19th Week in Ordinary Time
1st Reading: Ez 1:2-5, 24-28c
On the fifth day of the fourth month of the fifth year, that is, of King Jehoiachin’s exile, The word of the LORD came to the priest Ezekiel, the son of Buzi, in the land of the Chaldeans by the river Chebar.— There the hand of the LORD came upon me. As I looked, a storm wind came from the North, a huge cloud with flashing fire enveloped in brightness, from the midst of which (the midst of the fire) something gleamed like electrum. Within it were figures resembling four living creatures that looked like this: their form was human. Then I heard the sound of their wings, like the roaring of mighty waters, like the voice of the Almighty. When they moved, the sound of the tumult was like the din of an army. And when they stood still, they lowered their wings. Above the firmament over their heads something like a throne could be seen, looking like sapphire. Upon it was seated, up above, one who had the appearance of a man. Upward from what resembled his waist I saw what gleamed like electrum; downward from what resembled his waist I saw what looked like fire; he was surrounded with splendor. Like the bow which appears in the clouds on a rainy day was the splendor that surrounded him. Such was the vision of the likeness of the glory of the LORD.
Gospel: Mt 17:22-27
As Jesus and his disciples were gathering in Galilee, Jesus said to them, “The Son of Man is to be handed over to men, and they will kill him, and he will be raised on the third day.” And they were overwhelmed with grief. When they came to Capernaum, the collectors of the temple tax approached Peter and said, “Does not your teacher pay the temple tax?” “Yes,” he said. When he came into the house, before he had time to speak, Jesus asked him, “What is your opinion, Simon? From whom do the kings of the earth take tolls or census tax? From their subjects or from foreigners?” When he said, “From foreigners,” Jesus said to him, “Then the subjects are exempt. But that we may not offend them, go to the sea, drop in a hook, and take the first fish that comes up. Open its mouth and you will find a coin worth twice the temple tax. Give that to them for me and for you.”
PAYING TEMPLE TAX: In two places, in the Gospel according to Matthew, Jesus quotes the words “I desire mercy, not sacrifice” (Mt 9:13; 12:7) emphasising the fact that it is not the offerings or cultic practices that God wants but a life of love. Paying taxes is a controversial subject in all the societies. The conversation between Jesus and Peter symbolically discloses the mind of Jesus. Israel is a royal family in God’s kingdom. Just as a king does not tax his own family, God does not tax his people. The temple tax is levied to continue the cult in the temple. In the name of religion and cult, the poor and the ordinary people are fleeced. Jesus pays the tax but not from his own pocket. This questions the legitimacy of a mandatory tax. What God wants is to give up all kinds of evil and do good.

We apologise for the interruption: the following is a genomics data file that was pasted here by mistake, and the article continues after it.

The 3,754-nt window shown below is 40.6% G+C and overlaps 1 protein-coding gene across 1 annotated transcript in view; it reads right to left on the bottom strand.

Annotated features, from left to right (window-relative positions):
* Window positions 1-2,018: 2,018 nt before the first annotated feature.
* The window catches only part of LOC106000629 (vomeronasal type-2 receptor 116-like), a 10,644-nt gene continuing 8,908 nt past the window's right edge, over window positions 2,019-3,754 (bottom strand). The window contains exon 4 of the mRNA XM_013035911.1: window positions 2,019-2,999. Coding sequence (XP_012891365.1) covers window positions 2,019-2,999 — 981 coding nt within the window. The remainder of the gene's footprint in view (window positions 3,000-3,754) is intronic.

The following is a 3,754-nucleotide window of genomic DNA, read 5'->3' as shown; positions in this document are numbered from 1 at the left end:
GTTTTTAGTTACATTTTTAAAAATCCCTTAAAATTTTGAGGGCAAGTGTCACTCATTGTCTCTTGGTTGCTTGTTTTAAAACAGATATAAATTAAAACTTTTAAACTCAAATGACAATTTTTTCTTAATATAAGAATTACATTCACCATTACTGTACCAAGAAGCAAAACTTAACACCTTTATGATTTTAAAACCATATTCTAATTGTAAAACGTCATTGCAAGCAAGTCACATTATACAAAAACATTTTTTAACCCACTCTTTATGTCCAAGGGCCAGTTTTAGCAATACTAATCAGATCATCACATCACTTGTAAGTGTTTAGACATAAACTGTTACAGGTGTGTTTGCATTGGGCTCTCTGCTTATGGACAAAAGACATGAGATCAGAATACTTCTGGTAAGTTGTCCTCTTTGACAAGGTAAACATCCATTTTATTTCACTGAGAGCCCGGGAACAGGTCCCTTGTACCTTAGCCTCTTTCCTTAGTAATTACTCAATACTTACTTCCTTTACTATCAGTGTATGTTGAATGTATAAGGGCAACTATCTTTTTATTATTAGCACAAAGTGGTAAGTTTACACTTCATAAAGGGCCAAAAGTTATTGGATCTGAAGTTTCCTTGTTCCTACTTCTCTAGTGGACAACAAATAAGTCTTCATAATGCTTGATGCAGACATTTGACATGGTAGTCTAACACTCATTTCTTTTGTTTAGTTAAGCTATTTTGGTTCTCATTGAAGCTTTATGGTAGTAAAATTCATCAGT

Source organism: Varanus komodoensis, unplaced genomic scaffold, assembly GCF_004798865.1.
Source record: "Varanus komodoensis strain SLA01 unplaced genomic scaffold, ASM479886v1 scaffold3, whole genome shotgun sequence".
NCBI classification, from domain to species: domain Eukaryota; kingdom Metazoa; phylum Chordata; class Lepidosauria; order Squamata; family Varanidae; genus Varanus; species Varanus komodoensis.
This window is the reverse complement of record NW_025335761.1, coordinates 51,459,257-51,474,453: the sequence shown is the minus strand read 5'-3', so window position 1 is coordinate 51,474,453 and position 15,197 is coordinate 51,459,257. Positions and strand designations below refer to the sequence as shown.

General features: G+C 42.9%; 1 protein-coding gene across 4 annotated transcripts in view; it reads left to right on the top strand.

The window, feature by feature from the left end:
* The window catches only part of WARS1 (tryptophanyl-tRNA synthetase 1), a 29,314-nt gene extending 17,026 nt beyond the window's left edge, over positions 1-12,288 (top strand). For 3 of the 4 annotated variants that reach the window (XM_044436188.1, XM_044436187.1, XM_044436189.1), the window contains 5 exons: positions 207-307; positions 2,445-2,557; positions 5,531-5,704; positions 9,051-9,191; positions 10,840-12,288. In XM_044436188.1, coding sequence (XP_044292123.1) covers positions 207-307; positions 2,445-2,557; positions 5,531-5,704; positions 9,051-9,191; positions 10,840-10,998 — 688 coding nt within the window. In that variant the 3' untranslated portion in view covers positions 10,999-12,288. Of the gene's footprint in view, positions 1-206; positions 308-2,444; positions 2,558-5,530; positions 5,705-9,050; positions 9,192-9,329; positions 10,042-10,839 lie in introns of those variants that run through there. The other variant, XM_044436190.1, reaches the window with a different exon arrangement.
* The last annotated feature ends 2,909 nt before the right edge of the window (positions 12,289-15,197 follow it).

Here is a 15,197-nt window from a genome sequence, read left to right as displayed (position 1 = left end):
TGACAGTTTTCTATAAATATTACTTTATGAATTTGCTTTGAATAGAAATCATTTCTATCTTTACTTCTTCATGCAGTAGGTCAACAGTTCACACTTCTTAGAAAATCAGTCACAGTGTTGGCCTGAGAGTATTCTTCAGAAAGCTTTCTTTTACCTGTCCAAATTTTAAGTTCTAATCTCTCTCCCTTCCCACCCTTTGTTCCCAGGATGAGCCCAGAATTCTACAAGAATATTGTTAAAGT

Prayer: Lord help me to do good things to you and to others.
CHRISTIAN RIGHTS AND RESPONSIBILITIES: The systems of the world give us rights and responsibilities depending on our relationships. However, there are different rights and responsibilities for different people. God encourages the children of Israel to take care of strangers as they were also in foreign land. When they were strangers in Egypt they were mistreated and heavily taxed. They are not expected to pay back by mistreating strangers. They are people of God. Jesus encounters an unfair tax system under the Roman rule. However, he encourages Peter to pay so that he does not offend the government of the day. As Christians, sometimes we need to forfeit our rights to meet the needs of others and to avoid being an offence.
OBEDIENCE TO THE LAW: Law is necessary for guiding, governing and executing justice. Nature itself is governed by law. Each country has its own law stipulated in its constitutions. We also have divine law which comes from God and is written in people’s hearts. Laws in themselves are good and when followed they lead to peace and tranquility. Failure to follow the law leads to infringement of people’s rights and violation of justice. If one keeps a law, the law will keep him. It is in paying tax that the government can be able to run day to day tasks. The Government will suffer if people refuse to pay taxes or the money is misused through corruption and scandals. Jesus pays tax for himself and for Peter. In doing this he set a good example on the relation which should exist between the Church and the state. Moreover, Christians should contribute to the well-being of the society. Keeping the commandments of God shows ones love for God and respect for the society. The precepts of God are good and they gladden the heart.